The teaching of the Buddhist doctrine of non-self reminded me that much of the spiritual / religious teaching of the world can be boiled down to “starving the ego; feed the soul. “The concern with the narrative self is that it prevents you from doing just that – the state of mind where yourself is the main character in a story risks encouraging myopia in others. Is it possible? to understand myself as a character in a story without relegating everyone to minor characters, or at least to characters useless to the story in question?

Think of the hundreds of downed stormtroopers in Star Wars stories, or all the low-ranking villains a hero wounded before a final showdown with the villain. I find it hard to delve into such stories because I can’t shake the feeling that each of these stormtroopers or minor criminals are the main characters in their own stories. It’s just that the story we’re being told doesn’t have them as the main character. What happens when society is full of people telling their own stories with themselves as the main character?

We don’t even have to go to fiction to see how self-narrative understanding can hurt empathy and the search for truth. I remember seeing Brett Kavanaugh testifying before the Senate Judiciary Committee in 2018 and thinking that even important teachings like “work hard and don’t give up when the going is tough” can be corrupted when combined with a narrative approach. which is placed in the center. . Kavanaugh’s opening statement betrayed the selfish framework with which he approached the allegations. “I will not be intimidated to withdraw from the process,” he said, continuing, “You have put in a great effort. You gave it your all. No one can question your efforts … [but] that won’t chase me away. You can beat me in the final vote, but you will never force me to resign. Never.”

In an audition centered on a woman he had harmed, Kavanaugh turned the opportunity into an exercise in perseverance, proof that he is not a let go. It smacked of self-interest, contrary to Dr. Christine Blasey Ford’s statement, which was somewhat more of a public interest-driven despite the extremely personal and vulnerable nature of what she shared.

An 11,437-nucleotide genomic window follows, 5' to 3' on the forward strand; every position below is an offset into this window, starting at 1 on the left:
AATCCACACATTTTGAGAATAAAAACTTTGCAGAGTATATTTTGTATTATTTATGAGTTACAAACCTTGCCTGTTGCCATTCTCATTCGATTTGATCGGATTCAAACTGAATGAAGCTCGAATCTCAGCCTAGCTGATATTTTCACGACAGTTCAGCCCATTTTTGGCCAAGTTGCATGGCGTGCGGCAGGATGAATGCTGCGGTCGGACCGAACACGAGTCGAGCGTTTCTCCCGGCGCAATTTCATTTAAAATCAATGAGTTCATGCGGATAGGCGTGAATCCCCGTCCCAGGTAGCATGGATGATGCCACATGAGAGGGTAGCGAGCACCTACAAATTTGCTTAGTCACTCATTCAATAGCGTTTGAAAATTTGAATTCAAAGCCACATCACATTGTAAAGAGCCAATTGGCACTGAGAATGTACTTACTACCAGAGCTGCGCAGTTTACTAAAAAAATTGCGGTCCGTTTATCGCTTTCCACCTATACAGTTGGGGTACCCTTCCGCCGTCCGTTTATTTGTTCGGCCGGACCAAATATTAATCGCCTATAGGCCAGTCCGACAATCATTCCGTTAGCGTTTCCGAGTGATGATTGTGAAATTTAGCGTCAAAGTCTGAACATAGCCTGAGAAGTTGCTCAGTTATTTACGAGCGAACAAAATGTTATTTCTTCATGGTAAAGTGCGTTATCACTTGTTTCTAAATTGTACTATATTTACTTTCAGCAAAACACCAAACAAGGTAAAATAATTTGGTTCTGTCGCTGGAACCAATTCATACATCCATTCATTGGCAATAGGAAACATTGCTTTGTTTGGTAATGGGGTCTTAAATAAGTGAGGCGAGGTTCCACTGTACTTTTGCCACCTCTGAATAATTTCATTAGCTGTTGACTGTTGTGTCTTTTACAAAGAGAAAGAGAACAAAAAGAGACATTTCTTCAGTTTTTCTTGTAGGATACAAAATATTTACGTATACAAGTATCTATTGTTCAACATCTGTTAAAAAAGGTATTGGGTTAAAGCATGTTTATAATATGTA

Kavanaugh’s audience provides a vivid example of narrative self-understanding gone awry. Of course, I’m all for persistence, hard work, resilience, and standing up for what you think is right. But when other people and their injuries are involved, it is wrong to do things about your own goals and incessant activities, like that of a champion. When you are so focused on your own path, how do you make room for others? Using an autobiographical narrative as the lens through which we experience the world cannot encourage empathetic recognition from others.

Maybe I’m just put off by a few bad examples. Sometimes when colleagues or students – especially ambitious types – talk about wanting to Help people and worry that their current path is not the best way to do it, my heart shrinks with suspicion. Of course I support creating this better world for others. But sometimes I can’t help but get a glimpse of this (self-enlarging) ego that just wants to be the kind of person who can and will want, change the world. What a crime it would be to rob the world of such an effective humanitarian! (But in the meantime… could they start by being a better colleague, friend, teacher?) Is it possible to be attracted to good without want to be the kind of person attracted to the good? Apparently, we spend most of our time focusing on Zoom, but really: is it ever possible to fix our gaze away from ourselves, even in altruism?

Ultimately my problem with the narrative self is that it encourages a sort of life that keeps its eyes on itself – and I just don’t know if that’s a good, let alone the best, way to live. .

Nic Bommarito maintains that modesty begins by looking away from yourself. The modest person doesn’t experience the world on their own, and that’s what is so refreshing about them. Strawson writes that “the best lives hardly ever involve this kind of self-disclosure,” and I agree. When life is no longer “about” you in a way that Anna karenina concerns the eponymous character, we could be open to other people, to experiences and to things as they really are. Maybe self-understanding is like happiness; if you have to actively pursue it, you are doing it wrong. All the more reason to stop telling stories about ourselves to make sense of who we are.

About Leslie Schwartz